When compared to conventional physiotherapy, shockwave therapy was not more efficient than traditional physiotherapy three months later.
One-year treatment follow-up of plantar fasciitis: radial shockwaves vs. conventional physiotherapy.
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Comparison of autologous conditioned plasma injection, extracorporeal shockwave therapy, and conventional treatment for plantar fasciitis: a randomized trial.
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A comparison of the effectiveness of radial extracorporeal shock wave therapy and ultrasound therapy in the treatment of chronic plantar fasciitis: a randomized controlled trial.
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Radial shockwave treatment is not as effective as combined radial shockwave treatment with tissue-specific plantstretching for patients suffering from chronic plantar heel pain.
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Comparative effectiveness in extracorporeal shock wave and ultrasound treatment of plantar fasciitis.
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Radial Extra Corporeal Shockwave Therapy versus Ultrasound Therapy for the Treatment of Plantar Fasciitis
Dedes V, Tzirogiannis K, Polikandrioti M, Dede AM, Nikolaidis C, Mitseas A, Panoutsopoulos GI. Dedes V, et al. Acta Inform Med. 2019 Mar;27(1):45-49. doi: 10.5455/aim.2019.27.45-49. Acta Inform Med. 2019. PMC Article: Free PMID 31213743
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Aydin A, Atic R. Aydin A, et al. J Pain Res. 2018 Aug 2:11:1459-1467. doi.10.2147/JPR.S166679. eCollection 2018. J Pain Res. 2018. PMC Free Article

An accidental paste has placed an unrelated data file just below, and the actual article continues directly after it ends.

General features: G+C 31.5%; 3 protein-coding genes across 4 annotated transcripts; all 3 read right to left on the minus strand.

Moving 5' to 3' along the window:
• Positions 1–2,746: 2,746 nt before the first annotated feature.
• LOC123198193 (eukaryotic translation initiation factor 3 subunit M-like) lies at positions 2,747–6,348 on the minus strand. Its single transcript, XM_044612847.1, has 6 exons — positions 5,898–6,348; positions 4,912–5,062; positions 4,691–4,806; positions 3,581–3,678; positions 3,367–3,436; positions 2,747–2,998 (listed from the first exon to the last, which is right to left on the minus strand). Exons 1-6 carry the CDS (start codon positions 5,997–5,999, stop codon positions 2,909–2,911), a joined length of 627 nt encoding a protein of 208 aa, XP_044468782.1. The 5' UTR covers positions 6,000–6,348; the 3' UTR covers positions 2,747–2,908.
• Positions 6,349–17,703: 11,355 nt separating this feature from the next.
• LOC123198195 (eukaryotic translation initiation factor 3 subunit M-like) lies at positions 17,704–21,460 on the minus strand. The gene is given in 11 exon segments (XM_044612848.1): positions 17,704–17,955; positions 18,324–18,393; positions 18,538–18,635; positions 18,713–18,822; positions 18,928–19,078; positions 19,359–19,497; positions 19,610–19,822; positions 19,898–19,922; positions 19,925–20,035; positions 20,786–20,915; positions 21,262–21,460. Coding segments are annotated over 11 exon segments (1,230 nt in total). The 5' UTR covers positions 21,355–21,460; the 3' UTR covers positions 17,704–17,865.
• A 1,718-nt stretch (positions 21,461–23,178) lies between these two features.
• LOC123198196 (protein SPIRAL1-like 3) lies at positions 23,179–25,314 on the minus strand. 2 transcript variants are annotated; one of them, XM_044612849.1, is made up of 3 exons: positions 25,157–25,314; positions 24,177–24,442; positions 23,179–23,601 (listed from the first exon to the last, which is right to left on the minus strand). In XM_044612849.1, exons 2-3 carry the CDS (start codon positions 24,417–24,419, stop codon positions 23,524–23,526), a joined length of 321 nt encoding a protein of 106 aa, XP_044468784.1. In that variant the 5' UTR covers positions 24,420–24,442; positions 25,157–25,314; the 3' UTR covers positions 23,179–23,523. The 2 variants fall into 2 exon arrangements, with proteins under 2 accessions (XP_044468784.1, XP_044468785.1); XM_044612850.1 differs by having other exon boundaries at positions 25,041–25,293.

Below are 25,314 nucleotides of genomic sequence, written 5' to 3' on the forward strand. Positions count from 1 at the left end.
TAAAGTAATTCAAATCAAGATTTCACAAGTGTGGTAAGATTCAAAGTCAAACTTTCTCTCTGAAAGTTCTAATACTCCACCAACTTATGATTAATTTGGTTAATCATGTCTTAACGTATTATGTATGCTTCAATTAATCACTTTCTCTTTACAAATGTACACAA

Since 1995, shockwaves have been an alternate treatment for musculoskeletal conditions.
The mechanical acoustic waves are used to treat the condition. They can be transmitted via liquid or gaseous media.
These vibrations have an effected biological action on tissue by the mechanical action of the ultrasonic waves.
Focal shockwaves may be radial or focal. Focal shockwaves have high tissue penetration power (10 cm) and impact force (0.08-0.28 mj/mm2). They have stronger biological and mechanical effects.
Radial Shockwaves are pneumatic shockwaves that can be generated from air compressors. These waves transmit radially with a lower penetration (3 cm), less impact (0.02 mj/mm2), and limited biological effects.
They have been shown to be effective for treating musculoskeletal disorders that are more superficial, with clinical results that are similar to those of focal shockwaves.
Radial shockwaves produce a weaker effect but can still cause disintegration or calcifications, and increased blood circulation.
Plantar fasciitis, a condition that causes degenerative changes in the plantar fascia, can affect up to 10%.
Shortening caused by changes in the collagen matrix of the plantar fascia is the pathophysiological basis of this disease, which evolves to include pain and functional changes of gait.